Leprosy is not a disease of Biblical times, it is a 21st century blight on humanity that does not need to exist today, says The Leprosy Mission.
The Peterborough-based charity launches on Sunday (27 January – World Leprosy Day 2019) its Heal Nepal campaign in a bid to finally rid the country of the ancient disease. Thanks to UK Aid Match, every pound donated to Heal Nepal from 27 January to 27 April will be doubled by the UK government.
Despite being entirely treatable, prejudice surrounding leprosy sees it remain a resolutely stubborn disease to tackle in Nepal, meaning many people are left with avoidable life-long disabilities including blindness.
Following the advent of Multi drug Therapy in 1982, a combination of three antibiotics providing a complete cure for leprosy, and in the run-up to the Millennium, the number of new leprosy cases globally plummeted from millions of cases a year to around a quarter of a million.
But although the World Health Organisation’s (WHO) target to achieve the elimination of leprosy – less than one person per 10,000 of the population –was achieved on a global level by the year 2000, it wasn’t until 2009 the government of Nepal reported that it had achieved the elimination target.
Sadly, despite extraordinary efforts made by NGOs including The Leprosy Mission, the number of new cases annually have remained much the same since elimination meaning leprosy is no longer regarded as a public health problem in Nepal.Latest statistics from the World Health Organisation (published August 2018)reveal there were 3,215 new cases of leprosy diagnosed and treated in Nepal in 2017.
The Leprosy Mission, however, believes this figure is just the tip of the iceberg with thousands of cases going undiagnosed. It is launching Heal Nepal to equip its flagship Anandaban Hospital, on the outskirts of the capital Kathmandu, to finally rid the country of the stigmatising and deeply disabling disease.
Head of Programmes at The Leprosy Mission, Siân Arulanantham, says now is the perfect time to launch Heal Nepal, in the wake of the devastating earthquakes of 2015 that killed 9,000 people and caused the destruction or damage of a million homes.
“It has been a very strange but amazingly encouraging situation to witness,”
“Leprosy is so very misunderstood and stigmatised in Nepal with many people hiding the early signs of the disease for fear of being cast out of their families, jobs and communities because of ancient beliefs that leprosy is a curse. This is tragic as they then go on to develop life-long disabilities.
“Before the earthquake Anandaban Hospital was a hospital nestled away in the Himalayas that leprosy patients heard about through the grapevine. A place where they would receive first-class clinical care and, crucially, would be loved and accepted when they had nowhere else to turn.
“But the earthquake saw the Leprosy Mission staff based at Anandaban Hospital reach out and provide medical care, emergency shelter and food packages to more than 18,000 earthquake victims.
“It was a game changer. Suddenly this hospital hidden away in the mountains became a beacon of light opening its doors to everyone.
“Leprosy patients were giving up their beds to trauma patients, sometimes from the very same communities that had banished them when they heard they had leprosy.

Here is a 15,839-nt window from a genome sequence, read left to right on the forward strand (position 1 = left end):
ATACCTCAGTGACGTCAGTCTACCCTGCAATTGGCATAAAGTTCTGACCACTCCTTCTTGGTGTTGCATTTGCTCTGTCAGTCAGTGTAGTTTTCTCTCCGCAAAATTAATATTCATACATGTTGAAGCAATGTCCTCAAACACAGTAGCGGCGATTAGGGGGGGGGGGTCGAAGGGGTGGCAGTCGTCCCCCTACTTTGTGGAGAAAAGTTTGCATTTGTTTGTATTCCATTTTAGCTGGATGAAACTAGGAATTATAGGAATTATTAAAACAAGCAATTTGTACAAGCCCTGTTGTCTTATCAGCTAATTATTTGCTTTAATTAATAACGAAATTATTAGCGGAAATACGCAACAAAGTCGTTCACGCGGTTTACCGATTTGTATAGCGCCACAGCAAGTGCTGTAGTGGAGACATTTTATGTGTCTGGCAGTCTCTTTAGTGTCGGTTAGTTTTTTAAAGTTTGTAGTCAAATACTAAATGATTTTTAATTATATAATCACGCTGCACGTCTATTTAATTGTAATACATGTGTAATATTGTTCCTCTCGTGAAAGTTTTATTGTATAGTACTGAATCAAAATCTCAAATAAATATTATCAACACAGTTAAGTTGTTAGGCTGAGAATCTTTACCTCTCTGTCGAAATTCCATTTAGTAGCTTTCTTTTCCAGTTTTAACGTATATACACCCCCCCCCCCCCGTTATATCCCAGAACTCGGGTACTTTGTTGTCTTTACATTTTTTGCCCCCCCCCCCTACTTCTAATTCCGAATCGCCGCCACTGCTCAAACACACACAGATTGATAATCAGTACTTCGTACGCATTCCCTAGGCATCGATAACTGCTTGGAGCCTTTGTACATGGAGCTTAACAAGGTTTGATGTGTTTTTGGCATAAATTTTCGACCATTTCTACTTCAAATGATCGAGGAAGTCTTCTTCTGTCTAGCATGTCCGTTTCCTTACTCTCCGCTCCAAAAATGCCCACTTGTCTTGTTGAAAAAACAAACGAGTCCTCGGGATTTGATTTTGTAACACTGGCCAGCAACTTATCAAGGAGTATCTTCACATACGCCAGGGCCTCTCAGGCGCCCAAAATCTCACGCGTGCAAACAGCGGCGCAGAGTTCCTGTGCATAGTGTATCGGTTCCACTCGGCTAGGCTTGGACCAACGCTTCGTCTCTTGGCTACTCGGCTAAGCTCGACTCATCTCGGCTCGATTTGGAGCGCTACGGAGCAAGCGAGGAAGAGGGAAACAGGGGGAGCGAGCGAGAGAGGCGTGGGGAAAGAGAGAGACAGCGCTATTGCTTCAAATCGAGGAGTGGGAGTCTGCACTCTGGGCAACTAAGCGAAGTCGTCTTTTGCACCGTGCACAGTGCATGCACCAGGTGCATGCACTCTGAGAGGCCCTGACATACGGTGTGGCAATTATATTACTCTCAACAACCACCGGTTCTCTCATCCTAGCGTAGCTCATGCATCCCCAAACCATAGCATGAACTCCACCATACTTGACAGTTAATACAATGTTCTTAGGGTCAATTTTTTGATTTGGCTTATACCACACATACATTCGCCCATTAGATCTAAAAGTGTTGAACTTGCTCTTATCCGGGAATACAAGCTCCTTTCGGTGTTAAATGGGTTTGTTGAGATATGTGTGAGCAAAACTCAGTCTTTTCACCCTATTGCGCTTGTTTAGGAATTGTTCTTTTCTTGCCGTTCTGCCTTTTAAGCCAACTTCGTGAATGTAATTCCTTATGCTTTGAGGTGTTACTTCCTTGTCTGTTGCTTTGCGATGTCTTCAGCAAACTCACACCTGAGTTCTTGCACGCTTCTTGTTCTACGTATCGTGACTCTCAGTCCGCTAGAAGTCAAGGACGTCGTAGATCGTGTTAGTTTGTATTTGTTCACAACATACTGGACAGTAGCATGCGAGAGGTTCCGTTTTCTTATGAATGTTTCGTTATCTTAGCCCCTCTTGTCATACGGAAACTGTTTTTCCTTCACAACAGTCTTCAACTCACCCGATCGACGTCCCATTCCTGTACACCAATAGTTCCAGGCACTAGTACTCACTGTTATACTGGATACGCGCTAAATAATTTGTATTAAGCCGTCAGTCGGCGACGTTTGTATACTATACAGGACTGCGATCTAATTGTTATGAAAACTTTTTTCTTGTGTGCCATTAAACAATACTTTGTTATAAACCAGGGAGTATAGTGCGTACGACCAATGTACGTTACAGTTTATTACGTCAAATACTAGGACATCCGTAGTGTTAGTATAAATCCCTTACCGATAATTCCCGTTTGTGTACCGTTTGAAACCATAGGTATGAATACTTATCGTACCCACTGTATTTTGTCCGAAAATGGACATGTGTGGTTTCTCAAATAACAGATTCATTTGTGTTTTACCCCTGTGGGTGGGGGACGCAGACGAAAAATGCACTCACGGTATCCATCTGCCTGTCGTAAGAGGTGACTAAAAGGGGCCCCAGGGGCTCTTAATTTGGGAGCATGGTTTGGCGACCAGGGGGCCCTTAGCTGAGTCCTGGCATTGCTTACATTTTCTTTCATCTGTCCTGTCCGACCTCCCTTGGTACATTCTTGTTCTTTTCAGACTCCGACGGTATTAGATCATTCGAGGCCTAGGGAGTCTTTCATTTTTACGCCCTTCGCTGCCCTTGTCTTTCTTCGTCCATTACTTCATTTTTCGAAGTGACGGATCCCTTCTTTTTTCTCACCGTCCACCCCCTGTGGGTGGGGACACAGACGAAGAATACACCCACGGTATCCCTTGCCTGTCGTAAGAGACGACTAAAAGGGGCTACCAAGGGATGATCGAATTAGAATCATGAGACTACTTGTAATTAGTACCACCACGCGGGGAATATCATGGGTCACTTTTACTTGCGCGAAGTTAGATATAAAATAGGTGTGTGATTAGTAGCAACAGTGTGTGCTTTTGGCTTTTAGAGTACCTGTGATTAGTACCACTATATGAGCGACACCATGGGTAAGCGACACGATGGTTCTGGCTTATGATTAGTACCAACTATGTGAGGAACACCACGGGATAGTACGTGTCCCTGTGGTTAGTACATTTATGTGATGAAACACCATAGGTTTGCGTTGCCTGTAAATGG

“It was amazing to see and, despite the same number of staff who work tirelessly around the clock, patient numbers have doubled to 40,000 a year since, no one is turned away.
“Suddenly some of the sting was taken out of leprosy which gives us an amazing opportunity through our outreach teams to find and cure more people hidden away with the disease, hopefully before they develop disabilities.”
Anandaban Hospital in Nepal was designated a Disaster Response Centre by the Government of Nepal in the wake of the 2015 earthquakes as well as leading the world’s fight against leprosy. In addition to being the national specialist leprosy referral hospital for Nepal, it is an International Leprosy Training Centre training doctors and surgeons globally and a World-class research centre partnering with the best researchers in its field, including those at the London School of Hygiene and Tropical Medicine.
Heal Nepal will find, cure and heal people with leprosy in a bid to rid the country from this ancient disease. This means reaching people with leprosy through outreach teams before they develop permanent disabilities or caring for them for months at Anandaban Hospital while their wounds heal and they undergo life-changing surgery.
Professor Diana Lockwood, Professor of Tropical Medicine at the London School of Hygieneand Tropical Medicine, treats new cases of leprosy in the UK – around a dozen a year, all originating from overseas.
“Stigma and ignorance about leprosy are still major hurdles in stopping new patients seeking treatment.
“This project will help break down barriers and encourage new patients to seek treatment. Getting patients to be diagnosed early before they develop disabilities is vital especially in Nepal.”
Secretary of State for International Development, Penny Mordaunt MP, said:
“Heal Nepal will not only improve the health and dignity of thousands of people living with leprosy, it will also mean that female community volunteers receive medical training to diagnose and manage the illness in some of the country’s most remote areas.
“Every time the British public reach into their pockets and donate to a UK Aid Match charity, the Government matches their contributions pound for pound. This appeal is directly changing the lives of some of the world’s most vulnerable people.”
For more information about Heal Nepal and leprosy go to www.leprosymission.org.uk
From 27 January to 27 April 2019 all donations made to Heal Nepal will be doubled by the UK government.
The Leprosy Mission
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